• Still image from Gerry W. Holocaust testimony, March 19, 2011.
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Gerry W. testimony 2011 [video recording]

Holocaust Testimony

GenreTestimonies
Object IDGW1103_02_VD
Date of Recording19 & 20 March 2011, 11 July 2011

IntervieweeWaldston, Gerry
Duration7h 41m 0.0s
LanguageEnglish
SynopsisGerry W. was born in Berlin, Germany in August 1923. He describes his upper-middle class Jewish family. He recalls that his father was a military officer. He explains that he was the last Jewish student allowed at his school before being transferred to a private Jewish school in 1936. He recalls antisemitic comments and restrictions. He explains how he and his father hid in the Berlin zoo. He discusses his family’s attempts to leave Germany. He recalls travelling through Holland and how his father assumed a Polish identity to obtain an English visa. He describes how his family established a factory in Cardiff, which was destroyed by German Luftwaffe bombing. Gerry explains that a British edict then prohibited foreigners and Enemy Aliens from living near the waterfront. His family then moved to Aberdare before he and his father were interned in Huyton. He describes being separated from his father and being deported to Canada. He describes voyage by ship. Gerry was interned in Camp Q (Monteith, Ontario), Camp B (Ripples, New Brunswick) and Camp N (Sherbrooke, Quebec). He describes his friendships in the camps, including a friend name Bernie. Gerry explains how he would later receive Bernie’s diary from their time in the camps. He describes interactions with the guards and soldiers. He describes the living conditions of various camps. He discusses homosexuality in the camps. He describes work in the camp. He describes food in the camp and how Camp B was kosher. Gerry describes various pranks he played. He recalls learning to play bridge and practicing his artistic skills. He explains how he was released with the financial help of an uncle, who became his sponsor. He discusses changing his name to find employment. He discusses identifying himself as Jewish but not German when in Montreal. Gerry discusses his negative feelings on some aspects of Canadian immigration policy. He discusses his reasons for sharing his experiences. He reflects on the Holocaust. He describes his wife and children. Gerry shows artefacts, drawings, and documents.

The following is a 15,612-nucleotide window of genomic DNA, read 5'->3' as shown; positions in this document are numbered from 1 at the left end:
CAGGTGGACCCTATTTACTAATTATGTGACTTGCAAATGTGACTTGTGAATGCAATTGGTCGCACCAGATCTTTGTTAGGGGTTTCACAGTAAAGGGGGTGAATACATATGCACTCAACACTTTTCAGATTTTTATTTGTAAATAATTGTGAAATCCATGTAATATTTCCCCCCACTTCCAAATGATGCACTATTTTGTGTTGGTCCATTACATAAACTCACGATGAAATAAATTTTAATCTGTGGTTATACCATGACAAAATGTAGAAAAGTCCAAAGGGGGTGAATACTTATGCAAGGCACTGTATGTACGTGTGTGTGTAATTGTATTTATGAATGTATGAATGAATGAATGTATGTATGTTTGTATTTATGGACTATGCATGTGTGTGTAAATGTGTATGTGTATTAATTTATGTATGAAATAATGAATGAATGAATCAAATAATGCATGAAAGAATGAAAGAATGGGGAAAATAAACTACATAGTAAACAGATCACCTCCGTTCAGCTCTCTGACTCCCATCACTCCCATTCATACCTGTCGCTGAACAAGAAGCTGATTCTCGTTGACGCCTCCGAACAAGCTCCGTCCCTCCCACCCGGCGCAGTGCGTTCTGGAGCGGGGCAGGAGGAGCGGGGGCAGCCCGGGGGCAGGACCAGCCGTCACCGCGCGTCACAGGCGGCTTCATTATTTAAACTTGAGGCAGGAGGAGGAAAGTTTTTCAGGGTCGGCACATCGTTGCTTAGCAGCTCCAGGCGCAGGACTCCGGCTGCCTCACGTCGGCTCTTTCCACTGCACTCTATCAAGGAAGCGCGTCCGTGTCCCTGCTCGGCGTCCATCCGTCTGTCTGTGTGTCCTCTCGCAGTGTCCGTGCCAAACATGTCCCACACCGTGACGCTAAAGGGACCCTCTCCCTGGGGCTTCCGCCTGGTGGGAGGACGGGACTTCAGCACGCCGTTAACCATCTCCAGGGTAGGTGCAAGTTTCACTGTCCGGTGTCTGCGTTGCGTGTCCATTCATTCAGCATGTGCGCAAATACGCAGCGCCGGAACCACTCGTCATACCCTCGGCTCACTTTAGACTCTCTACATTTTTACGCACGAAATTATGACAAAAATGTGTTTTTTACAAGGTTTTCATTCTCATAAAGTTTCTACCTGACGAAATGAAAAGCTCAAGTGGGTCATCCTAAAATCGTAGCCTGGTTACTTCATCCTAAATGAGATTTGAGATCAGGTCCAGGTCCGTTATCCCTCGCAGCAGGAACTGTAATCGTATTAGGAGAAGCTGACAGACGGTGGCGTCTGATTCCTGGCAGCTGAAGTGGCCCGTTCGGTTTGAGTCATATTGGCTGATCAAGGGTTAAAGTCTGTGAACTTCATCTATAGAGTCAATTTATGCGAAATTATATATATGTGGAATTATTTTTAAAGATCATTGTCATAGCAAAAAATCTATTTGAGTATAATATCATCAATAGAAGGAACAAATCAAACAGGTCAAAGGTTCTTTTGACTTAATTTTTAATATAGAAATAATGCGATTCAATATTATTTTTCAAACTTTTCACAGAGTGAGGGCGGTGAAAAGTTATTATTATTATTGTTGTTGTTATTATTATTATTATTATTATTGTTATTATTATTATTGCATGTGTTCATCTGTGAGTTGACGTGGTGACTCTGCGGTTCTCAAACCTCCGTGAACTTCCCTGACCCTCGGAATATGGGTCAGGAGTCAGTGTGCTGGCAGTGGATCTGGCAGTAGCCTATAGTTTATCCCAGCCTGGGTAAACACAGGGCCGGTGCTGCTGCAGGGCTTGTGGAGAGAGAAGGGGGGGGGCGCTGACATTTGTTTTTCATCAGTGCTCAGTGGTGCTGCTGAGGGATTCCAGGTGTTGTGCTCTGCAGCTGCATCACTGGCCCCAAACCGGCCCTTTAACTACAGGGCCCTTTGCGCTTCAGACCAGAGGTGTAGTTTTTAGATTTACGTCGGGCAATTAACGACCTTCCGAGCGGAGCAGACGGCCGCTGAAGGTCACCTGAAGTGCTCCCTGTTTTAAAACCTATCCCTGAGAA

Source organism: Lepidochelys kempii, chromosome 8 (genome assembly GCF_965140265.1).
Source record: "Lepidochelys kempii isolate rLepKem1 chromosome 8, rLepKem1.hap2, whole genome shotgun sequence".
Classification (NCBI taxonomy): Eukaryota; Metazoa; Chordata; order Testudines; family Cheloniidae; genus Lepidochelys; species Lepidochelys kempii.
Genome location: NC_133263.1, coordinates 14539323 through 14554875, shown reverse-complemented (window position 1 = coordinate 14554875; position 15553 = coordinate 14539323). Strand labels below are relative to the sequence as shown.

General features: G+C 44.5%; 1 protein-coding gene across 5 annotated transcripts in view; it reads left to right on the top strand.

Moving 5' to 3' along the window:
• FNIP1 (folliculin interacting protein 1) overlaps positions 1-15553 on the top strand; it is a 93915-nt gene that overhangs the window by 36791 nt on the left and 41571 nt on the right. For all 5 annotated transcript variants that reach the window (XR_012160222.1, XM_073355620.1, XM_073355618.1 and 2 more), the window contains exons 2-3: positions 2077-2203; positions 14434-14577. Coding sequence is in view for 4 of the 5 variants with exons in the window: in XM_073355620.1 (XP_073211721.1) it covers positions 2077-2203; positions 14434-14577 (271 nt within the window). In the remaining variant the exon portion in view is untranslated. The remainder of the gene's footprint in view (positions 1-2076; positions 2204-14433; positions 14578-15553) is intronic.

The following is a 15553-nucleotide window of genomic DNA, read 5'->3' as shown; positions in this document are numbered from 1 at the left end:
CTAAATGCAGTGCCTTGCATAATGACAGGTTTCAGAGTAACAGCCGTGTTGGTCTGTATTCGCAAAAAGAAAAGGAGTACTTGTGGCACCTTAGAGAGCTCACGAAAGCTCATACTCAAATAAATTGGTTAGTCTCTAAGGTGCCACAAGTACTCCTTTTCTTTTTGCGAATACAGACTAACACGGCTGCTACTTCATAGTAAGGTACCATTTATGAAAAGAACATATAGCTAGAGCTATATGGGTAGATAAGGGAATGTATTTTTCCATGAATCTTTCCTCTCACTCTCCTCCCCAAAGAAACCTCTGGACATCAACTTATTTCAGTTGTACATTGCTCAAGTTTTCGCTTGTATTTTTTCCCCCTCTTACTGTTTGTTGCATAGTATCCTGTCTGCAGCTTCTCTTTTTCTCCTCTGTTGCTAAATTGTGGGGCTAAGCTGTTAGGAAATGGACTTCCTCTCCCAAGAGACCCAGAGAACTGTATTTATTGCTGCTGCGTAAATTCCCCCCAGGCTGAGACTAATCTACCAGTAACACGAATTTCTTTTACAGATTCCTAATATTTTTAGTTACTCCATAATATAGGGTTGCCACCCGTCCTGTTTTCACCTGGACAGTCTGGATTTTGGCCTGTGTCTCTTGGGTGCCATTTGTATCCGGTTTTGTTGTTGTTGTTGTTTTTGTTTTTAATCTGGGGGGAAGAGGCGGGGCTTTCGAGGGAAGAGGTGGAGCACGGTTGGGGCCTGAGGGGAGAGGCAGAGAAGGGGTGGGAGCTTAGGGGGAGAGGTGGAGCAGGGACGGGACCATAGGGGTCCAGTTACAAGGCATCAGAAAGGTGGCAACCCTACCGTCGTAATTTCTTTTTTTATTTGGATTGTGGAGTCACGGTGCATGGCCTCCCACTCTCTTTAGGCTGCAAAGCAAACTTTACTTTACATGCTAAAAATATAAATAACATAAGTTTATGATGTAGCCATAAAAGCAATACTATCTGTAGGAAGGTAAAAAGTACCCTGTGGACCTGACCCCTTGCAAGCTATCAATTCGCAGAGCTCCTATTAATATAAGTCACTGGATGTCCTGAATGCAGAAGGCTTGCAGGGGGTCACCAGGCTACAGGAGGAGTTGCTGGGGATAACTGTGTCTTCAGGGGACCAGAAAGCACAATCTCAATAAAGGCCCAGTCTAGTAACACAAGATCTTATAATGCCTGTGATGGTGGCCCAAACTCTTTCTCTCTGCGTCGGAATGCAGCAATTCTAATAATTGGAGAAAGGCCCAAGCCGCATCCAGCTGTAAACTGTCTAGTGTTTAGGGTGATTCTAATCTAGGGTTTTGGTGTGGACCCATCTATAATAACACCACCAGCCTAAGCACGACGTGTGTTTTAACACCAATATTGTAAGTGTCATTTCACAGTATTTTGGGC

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Funding NoteCataloguing and digitization of this testimony was supported by funding from the Government of Canada.